This footpath folly is a ladder. When a fence that is constructed for the purpose of containing livestock is erected, and a public footpath encounters that fence, a ladder to traverse that fence is erected called a style. The ladder, or style that traverses the fence that separates the city from the subdivision has a flight that touches down in the residential/ suburban side of the fence. This side of the ladder is comprised of materials/ components that are recognizable as domestic in nature. The flight that touches down on the urban side of the fence is comprised of industrial/ urban materials/ components such as step irons, corrugated metal, checker plate stainless steel and welded fabrication such as "off the shelf" wall papering ladder with plastic friction boots, aluminum handles, ergonomic, spring loaded garage door mechanisms and stowaway attic stairs. The union of these two families of building components are what define the footpath folly so that the meeting of the suburban and the urban can be expressed by touching and stepping and relying on the durability of a bridge between the two worlds with reminders that the nature of each world departed from and each world alighted upon are each registered in the make and model of the very rungs of slip-proof tactile surfaces that are made necessary by the very presence of the edge of the city where there is water.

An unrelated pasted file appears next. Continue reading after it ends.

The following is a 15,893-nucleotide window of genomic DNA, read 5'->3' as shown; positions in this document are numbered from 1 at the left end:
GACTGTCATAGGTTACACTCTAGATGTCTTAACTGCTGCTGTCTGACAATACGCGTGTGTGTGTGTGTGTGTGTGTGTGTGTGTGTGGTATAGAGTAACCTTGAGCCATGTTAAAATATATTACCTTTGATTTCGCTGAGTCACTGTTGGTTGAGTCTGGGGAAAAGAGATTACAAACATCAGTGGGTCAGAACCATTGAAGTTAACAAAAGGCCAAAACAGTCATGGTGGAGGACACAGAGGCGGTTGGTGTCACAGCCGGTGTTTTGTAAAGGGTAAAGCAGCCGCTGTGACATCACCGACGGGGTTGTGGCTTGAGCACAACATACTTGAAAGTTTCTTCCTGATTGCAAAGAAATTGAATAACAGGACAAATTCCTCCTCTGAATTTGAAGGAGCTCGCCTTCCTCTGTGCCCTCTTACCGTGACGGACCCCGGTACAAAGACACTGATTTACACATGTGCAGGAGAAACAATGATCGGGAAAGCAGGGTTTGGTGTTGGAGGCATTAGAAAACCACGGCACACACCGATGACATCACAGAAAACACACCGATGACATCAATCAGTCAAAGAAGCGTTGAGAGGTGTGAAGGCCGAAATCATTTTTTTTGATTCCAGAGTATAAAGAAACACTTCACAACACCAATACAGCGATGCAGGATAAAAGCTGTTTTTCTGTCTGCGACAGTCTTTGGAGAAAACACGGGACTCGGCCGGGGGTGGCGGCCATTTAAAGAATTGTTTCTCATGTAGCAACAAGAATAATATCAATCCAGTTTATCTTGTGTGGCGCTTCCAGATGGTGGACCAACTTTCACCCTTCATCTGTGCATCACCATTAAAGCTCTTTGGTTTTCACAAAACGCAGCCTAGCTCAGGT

Given the metaphor of the public footpath, and the elements that define it as discussed above, this bridge between the two worlds would become a technically challenging assembly. The suburban flight and the urban flight each a separate "ladder" would have to be united by an enabling mechanism that would be utilitarian in character, but also whimsically acrobatic and eccentric, creating more curiosity from the joining of the two flights than the sum of the three parts put together- that is because the utilitarian mechanism would not only provide the stability and the durability necessary for the passage of people over the five foot high fence, but the movement necessary for the entire assembly to act like a draw bridge that drew down when in use by people and retracted up when not in use by people so that automobile traffic can pass by the draw bridge which alights upon a communal access drive used by residents whose garages line the single track road which doubles as a footpath.